“. . . and they said, ‘good is the land that G-d gives to us.’” (Devarim/Deuteronomy 1:25). Who is the “they” that said this? Was it Joshua and Caleb or the other ten spies? Why would it make a difference?
The parsha for this Sabbath is Devarim, beginning the fifth and final book of the Torah. It is known as Mishneh Torah, which means either repetition or review of the Torah or explanation of the Torah.
The Israelites heard the previous four books of the Torah directly from G-d who spoke through Moses’s throat. But Moses received Devarim from G-d in the way that other Prophets received their messages from G-d, then at a later date conveyed the message to the people.
A few weeks ago the submarine I was riding had a small casualty. Several sailors reacted quickly and solved the problem. Later that evening the Executive Officer praised the crew over the intercom then said, “I wish you would do it this well during drills.” He nullified his compliment with criticism.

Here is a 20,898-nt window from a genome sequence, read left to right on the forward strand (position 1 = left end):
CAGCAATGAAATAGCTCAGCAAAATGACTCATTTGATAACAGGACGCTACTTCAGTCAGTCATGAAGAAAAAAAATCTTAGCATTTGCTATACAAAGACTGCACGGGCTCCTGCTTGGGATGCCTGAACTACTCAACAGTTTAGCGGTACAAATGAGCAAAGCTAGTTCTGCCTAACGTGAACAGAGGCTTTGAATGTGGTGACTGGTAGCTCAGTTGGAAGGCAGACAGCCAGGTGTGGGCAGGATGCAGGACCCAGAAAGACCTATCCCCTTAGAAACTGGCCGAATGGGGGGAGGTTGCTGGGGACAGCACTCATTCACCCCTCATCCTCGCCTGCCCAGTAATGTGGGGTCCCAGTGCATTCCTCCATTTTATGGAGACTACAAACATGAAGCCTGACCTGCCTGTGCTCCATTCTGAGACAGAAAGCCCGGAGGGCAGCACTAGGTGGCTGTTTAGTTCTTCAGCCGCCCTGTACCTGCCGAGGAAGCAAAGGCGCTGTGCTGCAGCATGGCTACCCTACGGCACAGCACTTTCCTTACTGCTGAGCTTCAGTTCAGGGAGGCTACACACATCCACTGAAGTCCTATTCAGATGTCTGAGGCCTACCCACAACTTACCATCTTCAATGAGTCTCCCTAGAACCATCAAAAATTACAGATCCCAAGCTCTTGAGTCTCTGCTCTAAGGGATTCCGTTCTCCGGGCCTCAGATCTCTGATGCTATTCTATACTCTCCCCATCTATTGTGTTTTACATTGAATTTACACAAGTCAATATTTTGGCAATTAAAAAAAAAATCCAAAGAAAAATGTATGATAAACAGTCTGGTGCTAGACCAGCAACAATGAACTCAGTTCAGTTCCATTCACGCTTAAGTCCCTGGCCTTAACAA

Back to the questions. Rashi gives the obvious answer. Since the words are praising the Land, Joshua and Caleb must have said them. But the Chasam Sofer disagrees. He points out that the other ten spies could have said them since they initially made a positive statement about the land then preceded to undermine it by declaring it was so good the giants living there would never give it up.
How often do you spoil positive reinforcement by tagging on recriminations or implying that it happens too infrequently? Think about the last time this happened to you. Did you remember the compliment or the condemnation? It was the latter, was it not?
If an act is worthy of praise give it its due, publicly if possible. Leave fault-finding for another day and do it privately. By contrast, if you receive a back-handed compliment do your best to forget the negative and retain the positive.
Question – How do you make sure your compliments are purely positive?
You can leave a comment on this question or ask another question below ↓